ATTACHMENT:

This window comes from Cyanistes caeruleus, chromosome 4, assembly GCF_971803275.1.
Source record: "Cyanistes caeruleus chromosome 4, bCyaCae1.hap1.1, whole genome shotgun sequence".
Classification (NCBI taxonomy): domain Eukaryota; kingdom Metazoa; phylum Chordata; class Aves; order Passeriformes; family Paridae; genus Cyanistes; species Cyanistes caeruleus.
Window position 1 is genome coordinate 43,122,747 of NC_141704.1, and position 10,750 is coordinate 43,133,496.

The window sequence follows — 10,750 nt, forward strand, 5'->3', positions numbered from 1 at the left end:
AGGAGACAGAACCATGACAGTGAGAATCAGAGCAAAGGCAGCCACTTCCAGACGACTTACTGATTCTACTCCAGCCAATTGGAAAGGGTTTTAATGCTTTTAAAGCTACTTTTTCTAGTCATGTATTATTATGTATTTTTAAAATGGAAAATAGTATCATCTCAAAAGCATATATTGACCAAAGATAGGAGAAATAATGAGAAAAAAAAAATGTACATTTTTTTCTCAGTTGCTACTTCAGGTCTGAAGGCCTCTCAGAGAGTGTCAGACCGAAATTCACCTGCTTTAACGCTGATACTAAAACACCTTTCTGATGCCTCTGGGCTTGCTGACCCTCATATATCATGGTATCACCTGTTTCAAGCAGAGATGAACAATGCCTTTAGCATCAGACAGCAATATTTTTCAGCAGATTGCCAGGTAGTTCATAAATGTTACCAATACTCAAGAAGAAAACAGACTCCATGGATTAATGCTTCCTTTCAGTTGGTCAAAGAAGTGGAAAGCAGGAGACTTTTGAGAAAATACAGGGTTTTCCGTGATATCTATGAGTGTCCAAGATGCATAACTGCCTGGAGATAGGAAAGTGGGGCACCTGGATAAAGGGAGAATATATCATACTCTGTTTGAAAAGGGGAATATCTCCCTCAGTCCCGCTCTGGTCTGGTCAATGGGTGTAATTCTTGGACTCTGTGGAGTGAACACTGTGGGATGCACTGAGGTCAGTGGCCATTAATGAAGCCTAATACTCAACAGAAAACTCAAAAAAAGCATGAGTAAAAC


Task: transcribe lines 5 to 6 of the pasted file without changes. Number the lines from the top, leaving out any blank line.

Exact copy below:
The window sequence follows — 10,750 nt, forward strand, 5'->3', positions numbered from 1 at the left end:
AGGAGACAGAACCATGACAGTGAGAATCAGAGCAAAGGCAGCCACTTCCAGACGACTTACTGATTCTACTCCAGCCAATTGGAAAGGGTTTTAATGCTTTTAAAGCTACTTTTTCTAGTCATGTATTATTATGTATTTTTAAAATGGAAAATAGTATCATCTCAAAAGCATATATTGACCAAAGATAGGAGAAATAATGAGAAAAAAAAAATGTACATTTTTTTCTCAGTTGCTACTTCAGGTCTGAAGGCCTCTCAGAGAGTGTCAGACCGAAATTCACCTGCTTTAACGCTGATACTAAAACACCTTTCTGATGCCTCTGGGCTTGCTGACCCTCATATATCATGGTATCACCTGTTTCAAGCAGAGATGAACAATGCCTTTAGCATCAGACAGCAATATTTTTCAGCAGATTGCCAGGTAGTTCATAAATGTTACCAATACTCAAGAAGAAAACAGACTCCATGGATTAATGCTTCCTTTCAGTTGGTCAAAGAAGTGGAAAGCAGGAGACTTTTGAGAAAATACAGGGTTTTCCGTGATATCTATGAGTGTCCAAGATGCATAACTGCCTGGAGATAGGAAAGTGGGGCACCTGGATAAAGGGAGAATATATCATACTCTGTTTGAAAAGGGGAATATCTCCCTCAGTCCCGCTCTGGTCTGGTCAATGGGTGTAATTCTTGGACTCTGTGGAGTGAACACTGTGGGATGCACTGAGGTCAGTGGCCATTAATGAAGCCTAATACTCAACAGAAAACTCAAAAAAAGCATGAGTAAAAC